The room at the Buffalo hotel was unlike any other hotel room in the world during this period. It was more like a vest-pocket engineering lab. Tools and metal parts were filed under the bed. Where Mike’s shirts belonged, there was a range of hardware. A soldering iron lay on the bed and a vise was clamped to the radiator. The writing desk served as a workbench. No part of the room was safe from paint or volatile mixtures.

Mike had drawn a chalk line upon the floor, across which the maid dared not tread. Glenn Cardan, the hotel manager, would drop in periodically to gasp and shudder—but still encourage the fanatic inventors.

Crammed into the small area were always the hulking figures of three or four wrestlers helping Mike. One of them was Wee Willie Davis (maybe you’ve seen him as Garmiskar, the giant, in the picture Sampson and Delilah). He’s a skilled engineer and holds a degree from Virginia Polytechnic Institute.

Soon, Mike was ready to try to sell some of his inventions. He considered a tire-pressure valve which would prevent the accumulation of too much tire pressure his most important invention. He attached that, as well as the Glowmeter, to his car but soon found clients fascinated by the tiny screen image instead of the pressure valve. So, he decided to concentrate on the Glowmeter.

At first manufacturers didn’t believe in the magic of his miracle screen. Once, he demonstrated the gadget to the engineering head of one of the top car manufacturers.

“My optical expert says that an ordinary bit of white paper will do exactly what your Glowmeter screen does,” said the man.

Mike said nothing but tore off a piece of white paper and placed it over the screen. Sure enough, the speedometer was projected from the dashboard onto the paper clearly. Then, Mike took a powerful flashlight and pressed the switch, directing the beam on the windshield. It completely blotted out the projected speedometer reading. Mike then threw away the white paper and there was the image on the Glowmeter screen as brilliant as ever—the flashlight couldn’t wash it out any more than could the sun. The engineer was convinced.

Gradually, word leaked out about this amazing gadget and offers started to trickle in. Somebody offered Mike $150 to install a single Glowmeter in his car. Then, one firm bid $10,000 for manufacturing rights and soon raised it to $20,000. But the wrestlers refused. They knew it was worth much more.

The pace was getting faster now and the temptations were almost unbearable. The tiny band of wrestlers was broke—but confident. Mike had to take a few jobs wrestling but his friends still didn’t urge him to sell.

Then, one day it came—an offer of $100,000. The wrestlers swallowed hard, talked it over —and voted no. Now, the highest bid of all— an offer of $200,000! But the company insisted upon 50 per cent of all future profits. Again they discussed the offer, and again the adverse decision was made. The group knew that 50 per cent of the future profits might turn out to be an exhorbitant sum.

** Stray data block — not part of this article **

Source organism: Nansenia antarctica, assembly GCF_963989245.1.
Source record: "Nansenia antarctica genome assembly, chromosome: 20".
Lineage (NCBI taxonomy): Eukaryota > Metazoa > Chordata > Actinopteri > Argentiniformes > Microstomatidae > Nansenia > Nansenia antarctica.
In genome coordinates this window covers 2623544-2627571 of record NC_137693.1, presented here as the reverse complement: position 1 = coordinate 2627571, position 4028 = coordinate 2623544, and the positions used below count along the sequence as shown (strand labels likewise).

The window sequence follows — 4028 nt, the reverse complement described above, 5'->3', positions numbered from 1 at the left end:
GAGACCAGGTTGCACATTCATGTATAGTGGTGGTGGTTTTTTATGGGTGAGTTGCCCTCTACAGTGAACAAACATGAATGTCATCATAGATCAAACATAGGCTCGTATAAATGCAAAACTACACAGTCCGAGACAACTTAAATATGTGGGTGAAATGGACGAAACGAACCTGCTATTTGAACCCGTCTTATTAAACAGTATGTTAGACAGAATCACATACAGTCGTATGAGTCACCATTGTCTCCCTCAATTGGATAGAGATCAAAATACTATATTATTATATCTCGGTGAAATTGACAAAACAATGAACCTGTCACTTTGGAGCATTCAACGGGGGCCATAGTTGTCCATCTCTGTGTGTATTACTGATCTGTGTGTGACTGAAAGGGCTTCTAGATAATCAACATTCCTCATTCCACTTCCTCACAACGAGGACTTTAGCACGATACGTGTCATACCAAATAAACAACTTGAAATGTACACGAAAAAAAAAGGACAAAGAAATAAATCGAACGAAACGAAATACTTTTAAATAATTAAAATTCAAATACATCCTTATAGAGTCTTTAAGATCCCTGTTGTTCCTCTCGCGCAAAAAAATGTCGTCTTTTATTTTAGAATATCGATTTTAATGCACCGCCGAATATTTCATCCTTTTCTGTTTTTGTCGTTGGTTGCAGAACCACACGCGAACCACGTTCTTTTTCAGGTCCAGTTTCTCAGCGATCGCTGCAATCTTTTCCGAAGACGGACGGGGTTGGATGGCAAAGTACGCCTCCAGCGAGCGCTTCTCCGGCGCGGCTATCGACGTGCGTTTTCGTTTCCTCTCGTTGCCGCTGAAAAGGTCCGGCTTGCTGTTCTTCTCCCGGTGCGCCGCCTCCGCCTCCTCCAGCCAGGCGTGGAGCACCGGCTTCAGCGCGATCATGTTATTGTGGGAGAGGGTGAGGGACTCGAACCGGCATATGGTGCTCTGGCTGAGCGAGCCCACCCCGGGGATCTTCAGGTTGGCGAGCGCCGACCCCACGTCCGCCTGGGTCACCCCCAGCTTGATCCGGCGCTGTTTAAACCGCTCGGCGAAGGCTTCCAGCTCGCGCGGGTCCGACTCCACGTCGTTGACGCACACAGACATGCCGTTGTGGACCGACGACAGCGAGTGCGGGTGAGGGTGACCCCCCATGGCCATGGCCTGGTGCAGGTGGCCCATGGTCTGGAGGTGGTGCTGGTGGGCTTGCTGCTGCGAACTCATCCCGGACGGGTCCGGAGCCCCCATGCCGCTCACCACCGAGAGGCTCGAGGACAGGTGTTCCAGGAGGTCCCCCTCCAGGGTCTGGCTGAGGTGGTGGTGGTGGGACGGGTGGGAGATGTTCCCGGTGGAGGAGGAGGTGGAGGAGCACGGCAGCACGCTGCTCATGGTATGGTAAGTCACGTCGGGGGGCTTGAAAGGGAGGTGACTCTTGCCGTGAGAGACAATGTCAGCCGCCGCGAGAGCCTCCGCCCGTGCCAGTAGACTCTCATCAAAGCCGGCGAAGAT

Mike walked into the office of the company and shook his head. “Sorry, but we refuse to agree to that share-the-future-profits angle.”

As he hesitantly turned the handle to leave, the manufacturer called out, “You win, Mike —it’s a deal on your own terms.” That’s how the Silver Creek Precision Corporation of Silver Creek, N. Y. came to be the manufacturer and sales agent for Glowmeter.

From that point on, things started breaking right for Mike and company. He had filed his own patent applications without a lawyer and soon word came from the patent office that Uncle Sam had approved 28 interlocking claims. It would have been a terrific achievement for a crack patent lawyer, let alone a wrestler.

Mike now has some of the top patent lawyers working for him and expects many more claims to be approved soon. There’s a slim chance that some 1951 models of well-known cars will be equipped with Glowmeters. However, it’s a certainty that many of the top-notch Detroit buggies will be sporting them in their 1952 edition. In his shop right now, he’s working on two Studebaker dashboards and pilot models for the GM cars as well as for Nash and Packard.

Experts who have seen the Glowmeter in operation predict that some day soon, state Safety Councils and insurance companies may insist on Glowmeters for all new cars.

But that isn’t all for Glowmeter. Movie firms are eyeing it—because it can make daylight projection a reality. And Mike is in the process of working out all sorts of varied uses for the gadget in almost every field.

But this Mad Greek is not going to stop with his first million-dollar gadget under his belt. Not by a long shot. He’s working up such devices as a torque conversation-type transmission, a wireless telephone, a universal joint, a device to multiply traction potential of any car . . . and many others.

Mike says he’s trying to prove that the Greeks not only have a word for it—but an invention as well. •

  1. dorkly chair of the institute for space politics says: March 17, 20118:37 am


  2. John says: March 17, 20118:47 am

    Here is a better schematic of how it worked.

  3. JMyint says: March 17, 20119:58 am

    So he invented the heads up display?

  4. John says: March 17, 201110:10 am

    JMyint: No

  5. Hirudinea says: March 17, 201112:35 pm

    And he’s working on a wireless telephone and a universial joint! (Universial joint, sounds cool!)

  6. Mcubstead says: March 17, 20116:14 pm

    Well as to whether or not it is a heads up display, I guess depends on your definition one. The one thing I like about the web site as you see how many modern ideals, or actually just refinements on old concepts that just lacks some key components.

  7. John says: March 17, 20117:19 pm

    Mcubstead: Oh it’s definitely a heads up display, the question was whether he invented the first one and the answer was no.

  8. dorkly chair of the institute for space politics says: March 18, 20114:43 am

    Hirudinea: I hear RVD is working on one of those.

  9. S O says: March 19, 20118:40 am

    Heads-up displays were widely used as aiming sights in World War 2. They were introduced in the late 30s.

    The technology is actually simple, but you either need a rough reflecting surface or the head needs to be in the right position.